The Genocide Portal

Genocide is the intentional action to destroy a people—usually defined as an ethnic, national, racial, or religious group—in whole or in part. A term coined by Raphael Lemkin in his 1944 book Axis Rule in Occupied Europe, the hybrid word geno-cide is a combination of the Greek word γένος (genos, "race, people") and the Latin suffix -caedo ("act of killing").

The United Nations Genocide Convention, which was established in 1948, defines genocide as "acts committed with intent to destroy, in whole or in part, a national, ethnic, racial or religious group, as such" including the killing of its members, causing serious bodily or mental harm to members of the group, deliberately imposing living conditions that seek to "bring about its physical destruction in whole or in part", preventing births, or forcibly transferring children out of the group to another group. Victims have to be deliberately, not randomly, targeted because of their real or perceived membership of one of the four groups outlined in the above definition.

The Political Instability Task Force estimated that, between 1956 and 2016, a total of 43 genocides took place, causing the death of about 50 million people. The UNHCR estimated that a further 50 million had been displaced by such episodes of violence up to 2008.

The word genocide has also come to signify a value judgment as it is widely considered the epitome of human evil. (Full article...)

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The Circassian genocide (Adyghe: Адыгэ лъэпкъгъэкӏод, romanized: Adıgə tləpqğək'od; Kabardian: Адыгэ лъэпкъгъэкIуэд, romanized: Adıgə tləpqğək'wəd; Russian: Черкесское мухаджирство, lit.'Migration of the Circassians') was the Russian Empire's systematic mass murder, ethnic cleansing, forced migration, and expulsion of 800,000–1,500,000 Muslim Circassians (at least 75% of the total population) from their homeland Circassia, which roughly encompassed the major part of the North Caucasus alongside the Black Sea. This occurred in the aftermath of the Russo-Circassian War in the second half of the 19th century. It has been recorded that during the events, the Russian and Cossack forces used various brutal methods to entertain themselves, such as tearing the bellies of pregnant women and removing the baby inside, then feeding the babies to dogs. Russian generals such as Grigory Zass described the Circassians as "subhuman filth", and justified their rape, killing and use in scientific experiments. The displaced people were settled primarily to the Ottoman Empire.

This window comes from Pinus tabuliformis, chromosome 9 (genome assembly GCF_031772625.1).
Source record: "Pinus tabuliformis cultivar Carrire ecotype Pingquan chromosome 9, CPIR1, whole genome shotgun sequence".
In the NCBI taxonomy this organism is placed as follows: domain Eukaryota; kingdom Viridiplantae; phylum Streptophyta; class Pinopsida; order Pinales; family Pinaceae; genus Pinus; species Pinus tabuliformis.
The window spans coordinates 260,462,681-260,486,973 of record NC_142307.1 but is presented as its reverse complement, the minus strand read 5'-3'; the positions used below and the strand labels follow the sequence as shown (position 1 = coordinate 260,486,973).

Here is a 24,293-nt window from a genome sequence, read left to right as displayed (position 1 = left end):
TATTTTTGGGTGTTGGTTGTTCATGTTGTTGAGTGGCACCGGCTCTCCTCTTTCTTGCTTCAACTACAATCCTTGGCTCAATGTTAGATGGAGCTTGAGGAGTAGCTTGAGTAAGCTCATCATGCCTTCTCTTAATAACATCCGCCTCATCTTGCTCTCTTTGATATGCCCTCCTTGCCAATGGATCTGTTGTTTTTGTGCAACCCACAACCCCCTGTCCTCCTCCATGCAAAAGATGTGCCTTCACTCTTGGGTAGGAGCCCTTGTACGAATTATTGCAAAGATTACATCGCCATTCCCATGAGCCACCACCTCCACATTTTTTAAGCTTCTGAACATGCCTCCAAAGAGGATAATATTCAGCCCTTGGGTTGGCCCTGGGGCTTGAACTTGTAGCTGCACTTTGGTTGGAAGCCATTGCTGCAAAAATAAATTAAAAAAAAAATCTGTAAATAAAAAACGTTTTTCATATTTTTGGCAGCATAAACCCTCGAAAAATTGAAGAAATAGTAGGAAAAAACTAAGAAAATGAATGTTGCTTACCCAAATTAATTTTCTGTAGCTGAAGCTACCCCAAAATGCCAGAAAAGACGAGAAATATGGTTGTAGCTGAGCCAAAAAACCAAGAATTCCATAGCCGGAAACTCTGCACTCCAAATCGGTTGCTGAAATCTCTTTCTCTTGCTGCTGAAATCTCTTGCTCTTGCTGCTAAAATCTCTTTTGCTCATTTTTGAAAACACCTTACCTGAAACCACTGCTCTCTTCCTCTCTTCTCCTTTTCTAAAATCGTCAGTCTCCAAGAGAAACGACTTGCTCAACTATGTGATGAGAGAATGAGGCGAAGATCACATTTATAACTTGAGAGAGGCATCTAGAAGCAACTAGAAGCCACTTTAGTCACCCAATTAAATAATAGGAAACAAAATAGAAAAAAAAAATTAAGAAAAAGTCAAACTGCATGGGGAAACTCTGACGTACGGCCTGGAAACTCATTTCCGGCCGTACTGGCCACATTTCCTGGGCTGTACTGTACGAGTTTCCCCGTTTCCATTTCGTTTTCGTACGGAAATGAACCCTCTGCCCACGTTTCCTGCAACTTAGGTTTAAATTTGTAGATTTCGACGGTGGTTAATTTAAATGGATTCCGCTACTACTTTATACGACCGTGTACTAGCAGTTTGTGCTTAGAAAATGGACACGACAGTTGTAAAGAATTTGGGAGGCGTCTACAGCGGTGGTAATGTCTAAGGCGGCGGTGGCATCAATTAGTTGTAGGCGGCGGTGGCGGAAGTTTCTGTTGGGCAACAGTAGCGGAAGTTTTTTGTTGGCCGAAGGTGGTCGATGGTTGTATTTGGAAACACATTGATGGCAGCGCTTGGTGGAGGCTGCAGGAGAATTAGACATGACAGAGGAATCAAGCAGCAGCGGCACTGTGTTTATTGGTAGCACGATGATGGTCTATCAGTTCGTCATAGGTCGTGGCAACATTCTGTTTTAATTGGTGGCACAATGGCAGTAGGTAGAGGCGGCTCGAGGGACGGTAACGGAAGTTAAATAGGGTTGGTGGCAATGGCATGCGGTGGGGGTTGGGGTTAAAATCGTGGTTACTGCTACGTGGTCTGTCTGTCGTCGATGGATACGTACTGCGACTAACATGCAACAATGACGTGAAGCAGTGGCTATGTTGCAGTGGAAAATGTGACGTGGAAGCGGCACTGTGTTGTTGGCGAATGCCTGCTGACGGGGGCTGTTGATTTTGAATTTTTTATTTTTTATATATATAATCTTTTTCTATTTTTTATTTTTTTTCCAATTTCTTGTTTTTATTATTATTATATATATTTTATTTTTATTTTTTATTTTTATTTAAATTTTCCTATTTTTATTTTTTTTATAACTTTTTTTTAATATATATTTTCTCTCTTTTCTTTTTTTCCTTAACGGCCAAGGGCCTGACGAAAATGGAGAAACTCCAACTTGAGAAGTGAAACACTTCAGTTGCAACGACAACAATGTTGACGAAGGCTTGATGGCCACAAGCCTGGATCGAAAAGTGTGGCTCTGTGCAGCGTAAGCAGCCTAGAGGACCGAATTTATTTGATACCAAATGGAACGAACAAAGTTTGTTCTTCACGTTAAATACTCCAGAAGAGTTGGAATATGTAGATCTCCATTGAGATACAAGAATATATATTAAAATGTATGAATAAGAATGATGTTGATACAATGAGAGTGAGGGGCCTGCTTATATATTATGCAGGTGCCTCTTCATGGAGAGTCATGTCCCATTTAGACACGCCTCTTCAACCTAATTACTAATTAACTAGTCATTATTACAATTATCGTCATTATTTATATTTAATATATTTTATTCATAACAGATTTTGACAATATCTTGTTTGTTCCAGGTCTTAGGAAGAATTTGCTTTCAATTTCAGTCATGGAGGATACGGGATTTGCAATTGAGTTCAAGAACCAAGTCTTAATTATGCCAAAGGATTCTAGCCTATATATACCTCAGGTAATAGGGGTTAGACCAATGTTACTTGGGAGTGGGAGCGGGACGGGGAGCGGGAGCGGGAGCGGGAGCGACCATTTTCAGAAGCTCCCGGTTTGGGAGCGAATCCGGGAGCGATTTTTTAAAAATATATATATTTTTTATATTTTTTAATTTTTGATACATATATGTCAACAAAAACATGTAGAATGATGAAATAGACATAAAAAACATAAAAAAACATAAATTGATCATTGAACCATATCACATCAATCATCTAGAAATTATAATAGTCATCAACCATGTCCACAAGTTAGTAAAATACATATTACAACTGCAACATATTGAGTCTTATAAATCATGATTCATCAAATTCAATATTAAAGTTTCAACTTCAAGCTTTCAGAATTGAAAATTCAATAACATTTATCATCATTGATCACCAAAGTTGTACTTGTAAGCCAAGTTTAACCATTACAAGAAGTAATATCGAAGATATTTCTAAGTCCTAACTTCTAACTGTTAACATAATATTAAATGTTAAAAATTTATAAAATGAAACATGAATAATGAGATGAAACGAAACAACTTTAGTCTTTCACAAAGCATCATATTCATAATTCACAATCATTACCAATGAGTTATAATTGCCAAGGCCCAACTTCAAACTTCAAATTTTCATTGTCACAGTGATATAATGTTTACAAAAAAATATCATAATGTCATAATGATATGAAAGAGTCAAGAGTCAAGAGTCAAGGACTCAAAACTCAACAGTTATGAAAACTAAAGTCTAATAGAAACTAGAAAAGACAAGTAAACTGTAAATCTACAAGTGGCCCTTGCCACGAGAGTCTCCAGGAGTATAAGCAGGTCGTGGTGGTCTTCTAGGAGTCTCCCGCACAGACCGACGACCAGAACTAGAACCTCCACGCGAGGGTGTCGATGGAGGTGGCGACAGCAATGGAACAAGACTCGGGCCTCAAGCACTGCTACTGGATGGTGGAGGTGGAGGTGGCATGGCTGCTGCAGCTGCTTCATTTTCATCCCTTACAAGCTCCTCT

A large portion of indigenous peoples of the region were ethnically cleansed from their homeland at the end of the Russo-Circassian War by Russia. The peoples planned for removal were mainly the Circassians (or Adyghe), Ubykhs, and Abaza, but Abkhaz, Arshtins, Chechens and Ossetians were also heavily affected. Other Muslim peoples of the Caucasus were also affected to a degree such as Avars and Ingush. (Full article...) (Full article...)

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Vahakn Norair Dadrian (Armenian: Վահագն Տատրեան; 26 May 1926 – 2 August 2019) was an Armenian-American sociologist and historian, born in Turkey, professor of sociology, historian, and an expert on the Armenian genocide. He was one of the early scholars of the academic study of genocide and recognized as one of the key thinkers on the Holocaust and genocide. However, Dadrian's approach to history has been criticized and some of the ideas he advanced are not followed by scholars in the twenty-first century. (Full article...) (Full article...)


"If the Nuremberg laws were applied, then every post-war American president would have been hanged." Noam Chomsky, lecture at St. Michael's College, 1990

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International prosecution of genocide (ad hoc tribunals)

It is commonly accepted that, at least since World War II, genocide has been illegal under customary international law as a peremptory norm, as well as under conventional international law. Acts of genocide are generally difficult to establish, for prosecution, since intent, demonstrating a chain of accountability, has to be established. International criminal courts and tribunals function primarily because the states involved are incapable or unwilling to prosecute crimes of this magnitude themselves.

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International prosecution of genocide (International Criminal Court)

To date all international prosecutions for genocide have been brought in specially convened international tribunals. Since 2002, the International Criminal Court can exercise its jurisdiction if national courts are unwilling or unable to investigate or prosecute genocide, thus being a "court of last resort," leaving the primary responsibility to exercise jurisdiction over alleged criminals to individual states. Due to the United States concerns over the ICC, the United States prefers to continue to use specially convened international tribunals for such investigations and potential prosecutions.[1]

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